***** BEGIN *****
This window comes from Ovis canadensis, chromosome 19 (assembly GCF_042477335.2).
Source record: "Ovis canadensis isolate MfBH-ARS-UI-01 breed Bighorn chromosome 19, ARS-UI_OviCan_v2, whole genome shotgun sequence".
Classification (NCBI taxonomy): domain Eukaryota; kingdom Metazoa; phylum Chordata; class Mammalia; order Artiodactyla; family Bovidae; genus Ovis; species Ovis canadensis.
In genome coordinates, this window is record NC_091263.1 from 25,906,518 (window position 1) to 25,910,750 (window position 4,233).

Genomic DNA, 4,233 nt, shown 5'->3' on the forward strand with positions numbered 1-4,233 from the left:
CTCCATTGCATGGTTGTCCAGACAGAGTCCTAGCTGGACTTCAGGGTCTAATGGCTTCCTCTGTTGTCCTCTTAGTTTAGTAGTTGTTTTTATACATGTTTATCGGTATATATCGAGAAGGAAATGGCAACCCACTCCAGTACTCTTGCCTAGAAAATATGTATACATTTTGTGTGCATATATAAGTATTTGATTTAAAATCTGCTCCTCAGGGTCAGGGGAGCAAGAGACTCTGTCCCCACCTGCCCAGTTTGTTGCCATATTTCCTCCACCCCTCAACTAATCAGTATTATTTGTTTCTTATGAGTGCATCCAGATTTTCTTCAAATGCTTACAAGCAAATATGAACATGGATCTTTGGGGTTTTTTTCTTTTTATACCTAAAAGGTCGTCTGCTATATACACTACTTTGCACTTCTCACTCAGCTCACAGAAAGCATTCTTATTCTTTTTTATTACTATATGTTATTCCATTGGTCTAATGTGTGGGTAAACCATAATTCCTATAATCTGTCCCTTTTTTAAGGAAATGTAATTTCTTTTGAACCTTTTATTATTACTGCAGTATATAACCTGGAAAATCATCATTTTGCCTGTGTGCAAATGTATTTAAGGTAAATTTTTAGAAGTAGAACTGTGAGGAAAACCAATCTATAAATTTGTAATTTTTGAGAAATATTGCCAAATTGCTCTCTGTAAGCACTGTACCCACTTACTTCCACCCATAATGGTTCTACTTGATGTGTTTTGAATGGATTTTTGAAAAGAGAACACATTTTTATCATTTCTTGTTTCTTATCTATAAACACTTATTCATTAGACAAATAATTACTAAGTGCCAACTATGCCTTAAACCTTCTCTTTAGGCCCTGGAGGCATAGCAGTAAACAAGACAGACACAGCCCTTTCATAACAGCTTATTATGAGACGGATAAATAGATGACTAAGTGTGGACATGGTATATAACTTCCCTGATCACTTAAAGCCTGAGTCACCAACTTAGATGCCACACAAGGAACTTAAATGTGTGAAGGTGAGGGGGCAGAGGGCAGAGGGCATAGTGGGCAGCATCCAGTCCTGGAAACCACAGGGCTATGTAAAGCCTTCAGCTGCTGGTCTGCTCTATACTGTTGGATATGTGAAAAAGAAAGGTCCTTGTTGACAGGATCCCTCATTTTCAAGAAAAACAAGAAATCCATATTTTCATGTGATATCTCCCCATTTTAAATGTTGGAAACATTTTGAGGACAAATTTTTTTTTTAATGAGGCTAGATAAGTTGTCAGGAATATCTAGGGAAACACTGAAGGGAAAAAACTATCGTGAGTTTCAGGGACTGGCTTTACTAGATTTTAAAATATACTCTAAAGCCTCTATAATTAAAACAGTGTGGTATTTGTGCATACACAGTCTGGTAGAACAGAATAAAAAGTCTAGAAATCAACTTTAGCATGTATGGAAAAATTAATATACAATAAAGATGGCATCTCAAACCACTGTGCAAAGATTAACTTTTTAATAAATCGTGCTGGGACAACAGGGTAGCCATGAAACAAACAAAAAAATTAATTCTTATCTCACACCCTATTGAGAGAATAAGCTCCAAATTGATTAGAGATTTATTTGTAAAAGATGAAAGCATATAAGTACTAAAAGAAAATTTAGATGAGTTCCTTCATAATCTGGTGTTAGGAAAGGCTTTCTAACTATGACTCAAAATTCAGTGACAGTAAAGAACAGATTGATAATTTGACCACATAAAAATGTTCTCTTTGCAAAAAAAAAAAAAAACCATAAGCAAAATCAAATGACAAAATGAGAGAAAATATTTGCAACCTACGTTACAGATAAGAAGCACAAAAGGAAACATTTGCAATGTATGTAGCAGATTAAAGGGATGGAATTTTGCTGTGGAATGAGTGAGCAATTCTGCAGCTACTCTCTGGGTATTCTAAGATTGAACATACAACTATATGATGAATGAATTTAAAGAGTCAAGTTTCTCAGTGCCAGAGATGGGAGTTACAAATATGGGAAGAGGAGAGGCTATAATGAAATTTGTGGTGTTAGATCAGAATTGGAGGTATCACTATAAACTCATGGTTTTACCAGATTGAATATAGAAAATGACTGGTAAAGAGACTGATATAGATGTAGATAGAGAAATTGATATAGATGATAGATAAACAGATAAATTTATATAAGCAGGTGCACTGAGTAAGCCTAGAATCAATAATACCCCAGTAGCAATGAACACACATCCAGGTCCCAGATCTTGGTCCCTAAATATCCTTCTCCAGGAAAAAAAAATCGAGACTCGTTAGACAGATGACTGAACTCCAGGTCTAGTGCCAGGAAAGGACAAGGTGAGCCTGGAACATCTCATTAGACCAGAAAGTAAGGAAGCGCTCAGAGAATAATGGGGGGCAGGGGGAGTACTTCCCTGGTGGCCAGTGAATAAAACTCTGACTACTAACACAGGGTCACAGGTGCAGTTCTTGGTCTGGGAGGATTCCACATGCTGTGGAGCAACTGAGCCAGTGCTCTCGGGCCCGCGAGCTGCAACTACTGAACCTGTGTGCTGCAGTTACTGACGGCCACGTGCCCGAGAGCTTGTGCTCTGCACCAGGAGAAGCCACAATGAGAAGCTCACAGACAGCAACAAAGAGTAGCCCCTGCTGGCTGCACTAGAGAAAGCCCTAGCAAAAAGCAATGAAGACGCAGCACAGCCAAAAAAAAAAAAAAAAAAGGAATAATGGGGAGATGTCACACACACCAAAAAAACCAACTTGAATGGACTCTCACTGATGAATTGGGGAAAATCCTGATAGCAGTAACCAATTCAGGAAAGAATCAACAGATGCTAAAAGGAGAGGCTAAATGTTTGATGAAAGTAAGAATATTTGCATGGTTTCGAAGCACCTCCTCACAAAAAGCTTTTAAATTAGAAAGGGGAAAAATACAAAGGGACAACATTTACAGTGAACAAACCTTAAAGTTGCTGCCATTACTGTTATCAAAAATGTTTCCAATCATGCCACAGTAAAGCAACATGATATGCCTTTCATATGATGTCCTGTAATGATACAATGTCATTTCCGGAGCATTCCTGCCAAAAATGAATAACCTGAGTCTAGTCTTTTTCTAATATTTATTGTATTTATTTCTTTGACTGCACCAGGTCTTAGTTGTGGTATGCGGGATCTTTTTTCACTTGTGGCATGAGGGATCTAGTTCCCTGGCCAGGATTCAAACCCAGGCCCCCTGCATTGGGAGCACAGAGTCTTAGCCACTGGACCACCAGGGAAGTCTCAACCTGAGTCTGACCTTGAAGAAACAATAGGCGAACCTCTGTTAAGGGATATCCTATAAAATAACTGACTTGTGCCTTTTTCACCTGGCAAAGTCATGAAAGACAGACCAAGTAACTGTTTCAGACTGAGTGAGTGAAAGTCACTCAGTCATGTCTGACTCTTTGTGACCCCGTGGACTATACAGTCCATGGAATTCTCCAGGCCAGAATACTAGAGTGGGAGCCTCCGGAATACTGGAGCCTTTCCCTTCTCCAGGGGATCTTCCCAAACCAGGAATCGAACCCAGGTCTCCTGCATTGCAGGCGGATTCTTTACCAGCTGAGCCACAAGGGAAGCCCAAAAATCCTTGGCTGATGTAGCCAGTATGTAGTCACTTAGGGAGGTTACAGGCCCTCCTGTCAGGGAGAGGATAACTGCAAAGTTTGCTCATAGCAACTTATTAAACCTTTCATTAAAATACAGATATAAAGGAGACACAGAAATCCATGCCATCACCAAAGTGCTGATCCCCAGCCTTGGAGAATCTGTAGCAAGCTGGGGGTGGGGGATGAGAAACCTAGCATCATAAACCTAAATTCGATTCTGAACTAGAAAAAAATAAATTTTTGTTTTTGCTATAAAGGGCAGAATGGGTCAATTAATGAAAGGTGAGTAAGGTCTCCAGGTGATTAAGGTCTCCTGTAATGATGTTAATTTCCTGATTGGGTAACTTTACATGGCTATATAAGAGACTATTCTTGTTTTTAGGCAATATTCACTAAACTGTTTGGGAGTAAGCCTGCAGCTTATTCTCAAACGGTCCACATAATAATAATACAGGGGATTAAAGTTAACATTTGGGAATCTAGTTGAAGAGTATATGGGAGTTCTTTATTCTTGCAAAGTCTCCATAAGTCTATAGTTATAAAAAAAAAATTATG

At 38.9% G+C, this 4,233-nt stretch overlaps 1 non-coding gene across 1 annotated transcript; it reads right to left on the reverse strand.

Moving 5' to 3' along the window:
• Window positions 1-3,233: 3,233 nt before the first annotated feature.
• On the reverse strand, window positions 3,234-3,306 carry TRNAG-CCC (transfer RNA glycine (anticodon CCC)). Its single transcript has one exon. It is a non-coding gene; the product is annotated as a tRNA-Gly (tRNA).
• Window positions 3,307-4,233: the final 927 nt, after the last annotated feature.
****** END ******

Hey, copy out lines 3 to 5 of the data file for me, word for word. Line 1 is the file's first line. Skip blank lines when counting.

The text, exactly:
Classification (NCBI taxonomy): domain Eukaryota; kingdom Metazoa; phylum Chordata; class Mammalia; order Artiodactyla; family Bovidae; genus Ovis; species Ovis canadensis.
In genome coordinates, this window is record NC_091263.1 from 25,906,518 (window position 1) to 25,910,750 (window position 4,233).

Genomic DNA, 4,233 nt, shown 5'->3' on the forward strand with positions numbered 1-4,233 from the left: